icon Author: Alexkayl
Fort Solis Review

Videogames as movies, movies as videogames. Crossovers between these two powerful mediums are frequent, with varying degrees of success. Fort Solis is one of the latest attempts at conveying a thrilling story with interaction possibilities, but along the way it somewhat forgets that it should be a game with some compelling mechanics to go along. In terms of atmosphere and setting, it’s an accomplishment, but the other half, the one that gets you to push buttons and affect the gameplay, is sadly lacking.

Moon Walker

The story may not win any awards for originality, but it’s realized in a very competent and engaging fashion. You play as Jack Leary, an engineer who receives an alarm call from a remote mining base, and although he got no response, decides to investigate the situation. This is the setup for a potential rescue tale where the player must explore the location in search of clues, and hopefully any survivors. Piecing things together via audio and video logs, Jack soon unravels the timeline of events, for good and for worse.

But Jack is going to take it slow… slower than he might have, because he casually strolls everywhere. There’s not a sprint option in Fort Solis, making for some long walks in places, especially when you’re wondering if you should go here or explore there. While it makes sense that no one would run outside under extreme weather conditions, it’s odd that we can’t up the pace a little bit while indoors, markedly when we should start panicking a little due to the events that are unfolding. This also artificially inflates the game’s length, which still ends up being a slim four hours to reach the conclusion.

In a sense, Fort Solis is a walking simulator. It’s a game where story comes first and gameplay is designed to keep the narrative going, with little to do besides finding the next mission trigger, unlocking doors, watching videos, or pressing a button when the prompt appears, especially during those more cinematic moments that end up placing you in a spectator role.

There’s no denying that your journey will be filled with some great sights and plenty of mundane items to interact with, such as grabbing a beer or even using a fully functional Rubik’s Cube, which was a surprising touch worthy of note. Running on the Unreal Engine 5, Fort Solis is robust, stunning at times, from the clean lines of the mining base to the facial features and expressions, quite above average, even for the secondary characters that are often disregarded.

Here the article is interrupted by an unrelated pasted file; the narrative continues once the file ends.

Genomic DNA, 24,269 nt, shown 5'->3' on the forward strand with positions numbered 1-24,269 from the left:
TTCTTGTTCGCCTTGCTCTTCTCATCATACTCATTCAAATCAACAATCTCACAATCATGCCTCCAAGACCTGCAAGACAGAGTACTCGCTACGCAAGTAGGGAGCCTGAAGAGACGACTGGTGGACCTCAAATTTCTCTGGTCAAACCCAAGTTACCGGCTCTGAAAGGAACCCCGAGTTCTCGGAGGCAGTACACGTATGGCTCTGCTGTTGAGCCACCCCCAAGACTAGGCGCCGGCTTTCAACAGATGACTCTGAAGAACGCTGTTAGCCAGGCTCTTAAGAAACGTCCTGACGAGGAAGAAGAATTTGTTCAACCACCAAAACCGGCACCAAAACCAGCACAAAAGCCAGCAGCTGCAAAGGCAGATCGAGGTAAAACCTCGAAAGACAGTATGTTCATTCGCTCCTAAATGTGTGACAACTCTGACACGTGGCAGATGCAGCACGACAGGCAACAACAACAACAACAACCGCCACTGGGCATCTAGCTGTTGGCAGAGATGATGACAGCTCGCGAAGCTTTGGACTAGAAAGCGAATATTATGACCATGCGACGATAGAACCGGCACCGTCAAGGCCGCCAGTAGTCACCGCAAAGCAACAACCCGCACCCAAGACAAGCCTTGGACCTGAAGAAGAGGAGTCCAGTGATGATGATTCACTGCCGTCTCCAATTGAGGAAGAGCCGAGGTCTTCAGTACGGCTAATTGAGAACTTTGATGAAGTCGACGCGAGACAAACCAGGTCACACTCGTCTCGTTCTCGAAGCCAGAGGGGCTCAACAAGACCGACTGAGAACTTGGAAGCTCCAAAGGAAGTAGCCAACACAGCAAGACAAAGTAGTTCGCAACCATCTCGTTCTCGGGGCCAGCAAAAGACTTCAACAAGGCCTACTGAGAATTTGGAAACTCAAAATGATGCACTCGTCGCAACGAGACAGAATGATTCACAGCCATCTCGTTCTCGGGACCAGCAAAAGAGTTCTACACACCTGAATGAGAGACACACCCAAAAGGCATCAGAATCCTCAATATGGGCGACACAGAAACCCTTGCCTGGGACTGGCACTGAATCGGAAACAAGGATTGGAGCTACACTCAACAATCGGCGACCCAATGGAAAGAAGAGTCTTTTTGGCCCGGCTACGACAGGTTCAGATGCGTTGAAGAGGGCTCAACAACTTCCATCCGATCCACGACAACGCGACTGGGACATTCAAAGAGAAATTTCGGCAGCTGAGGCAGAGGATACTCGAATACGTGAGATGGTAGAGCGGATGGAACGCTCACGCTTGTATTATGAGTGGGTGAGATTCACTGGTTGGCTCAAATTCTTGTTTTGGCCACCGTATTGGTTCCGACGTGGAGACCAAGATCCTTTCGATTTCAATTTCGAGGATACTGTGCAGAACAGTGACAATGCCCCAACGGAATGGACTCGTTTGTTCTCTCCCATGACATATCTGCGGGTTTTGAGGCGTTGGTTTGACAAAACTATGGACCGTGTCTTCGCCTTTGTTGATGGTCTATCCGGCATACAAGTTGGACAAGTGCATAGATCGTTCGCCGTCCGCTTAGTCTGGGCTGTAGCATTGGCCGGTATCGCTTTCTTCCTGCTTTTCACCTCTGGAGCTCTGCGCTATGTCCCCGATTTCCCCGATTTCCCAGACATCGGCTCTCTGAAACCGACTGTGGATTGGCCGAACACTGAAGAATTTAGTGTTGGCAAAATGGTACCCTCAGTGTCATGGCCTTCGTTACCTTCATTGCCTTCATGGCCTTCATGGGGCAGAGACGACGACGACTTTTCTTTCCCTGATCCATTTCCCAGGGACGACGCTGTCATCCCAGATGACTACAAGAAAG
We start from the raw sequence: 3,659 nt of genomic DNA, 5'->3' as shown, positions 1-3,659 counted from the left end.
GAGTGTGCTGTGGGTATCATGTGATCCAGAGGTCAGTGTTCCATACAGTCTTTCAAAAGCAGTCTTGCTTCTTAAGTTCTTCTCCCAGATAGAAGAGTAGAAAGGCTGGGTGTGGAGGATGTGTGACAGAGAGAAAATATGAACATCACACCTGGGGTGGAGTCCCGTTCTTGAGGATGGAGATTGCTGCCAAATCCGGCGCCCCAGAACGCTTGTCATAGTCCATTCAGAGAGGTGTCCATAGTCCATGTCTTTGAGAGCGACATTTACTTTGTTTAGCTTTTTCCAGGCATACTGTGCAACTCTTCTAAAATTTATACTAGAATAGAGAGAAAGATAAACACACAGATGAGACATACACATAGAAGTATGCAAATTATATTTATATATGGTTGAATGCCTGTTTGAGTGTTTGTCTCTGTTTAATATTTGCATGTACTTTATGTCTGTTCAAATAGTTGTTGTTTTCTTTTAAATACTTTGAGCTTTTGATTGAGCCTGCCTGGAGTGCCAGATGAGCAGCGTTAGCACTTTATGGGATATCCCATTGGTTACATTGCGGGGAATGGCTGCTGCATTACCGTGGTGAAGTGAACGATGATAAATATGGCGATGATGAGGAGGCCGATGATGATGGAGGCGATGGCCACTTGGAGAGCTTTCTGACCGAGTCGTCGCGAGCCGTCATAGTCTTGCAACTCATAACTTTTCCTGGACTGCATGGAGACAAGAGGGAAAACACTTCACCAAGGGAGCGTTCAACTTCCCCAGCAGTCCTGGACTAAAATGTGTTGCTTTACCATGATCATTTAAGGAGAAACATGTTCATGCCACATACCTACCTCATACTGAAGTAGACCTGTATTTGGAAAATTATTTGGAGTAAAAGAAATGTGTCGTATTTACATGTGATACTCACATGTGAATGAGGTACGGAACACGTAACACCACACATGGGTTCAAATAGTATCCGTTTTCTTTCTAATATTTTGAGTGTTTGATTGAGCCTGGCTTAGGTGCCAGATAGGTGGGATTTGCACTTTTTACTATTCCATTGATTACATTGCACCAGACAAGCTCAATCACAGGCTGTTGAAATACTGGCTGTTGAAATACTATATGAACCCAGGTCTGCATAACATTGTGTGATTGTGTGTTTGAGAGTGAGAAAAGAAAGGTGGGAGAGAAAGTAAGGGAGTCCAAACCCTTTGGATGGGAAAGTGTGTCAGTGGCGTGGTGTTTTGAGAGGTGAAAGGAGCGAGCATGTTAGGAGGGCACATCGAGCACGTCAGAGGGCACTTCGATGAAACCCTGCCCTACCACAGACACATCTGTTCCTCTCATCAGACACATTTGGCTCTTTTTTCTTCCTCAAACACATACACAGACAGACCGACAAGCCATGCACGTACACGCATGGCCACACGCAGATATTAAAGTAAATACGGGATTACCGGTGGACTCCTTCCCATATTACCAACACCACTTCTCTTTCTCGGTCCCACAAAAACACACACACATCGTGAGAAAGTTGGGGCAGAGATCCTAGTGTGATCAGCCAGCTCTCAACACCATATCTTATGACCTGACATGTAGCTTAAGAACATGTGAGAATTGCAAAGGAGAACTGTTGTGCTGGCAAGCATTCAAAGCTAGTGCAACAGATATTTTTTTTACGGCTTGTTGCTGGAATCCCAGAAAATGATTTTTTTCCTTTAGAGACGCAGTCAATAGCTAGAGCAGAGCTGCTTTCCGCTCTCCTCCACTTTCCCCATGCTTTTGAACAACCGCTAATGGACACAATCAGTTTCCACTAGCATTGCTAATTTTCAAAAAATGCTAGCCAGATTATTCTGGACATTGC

This is one of the best things about the game, but the downside is that it severely lacks optimization. You need a PC with very high specs to run the game to its full potential, and any configurations that are slightly above the minimum requirements will struggle to showcase the game’s visuals while maintaining a commendable frame rate.

The great graphics are supported by some truly solid voice work, sometimes stellar in fact. It’s not surprising when we learn that it features well-known names such as Troy Baker, Roger Clark, and Julia Brown, which players may recognize from games like Uncharted or Red Dead Redemption 2.

A Game or a Movie

Fort Solis nails down the atmosphere, graphics, and voice work. The story is gripping and a slow burner that pays off, but the snail pace at which the protagonist walks is unsufferable, extremely odd during times of urgency and stress. As a game, Fort Solis is severely lacking and can be filed under interactive movie, with all the caveats that this label usually brings.

Your enjoyment will depend on how willing you are to pay for a movie that you can occasionally play. A good one, with terrific visuals and an interesting setting, but ultimately a walking simulator that screams for a faster pace at some points and a hint of good game design. And that’s where it lacks and where it brings the overall result down a notch, which ends up being a shame.


  • A terrific showcase for Unreal Engine 5
  • Great voice work
  • A gripping albeit cliched story


  • File under walking simulator
  • No running, always this forced slow pace
  • It’s over in four hours

Rating: 6/10

No comments yet
Latest comments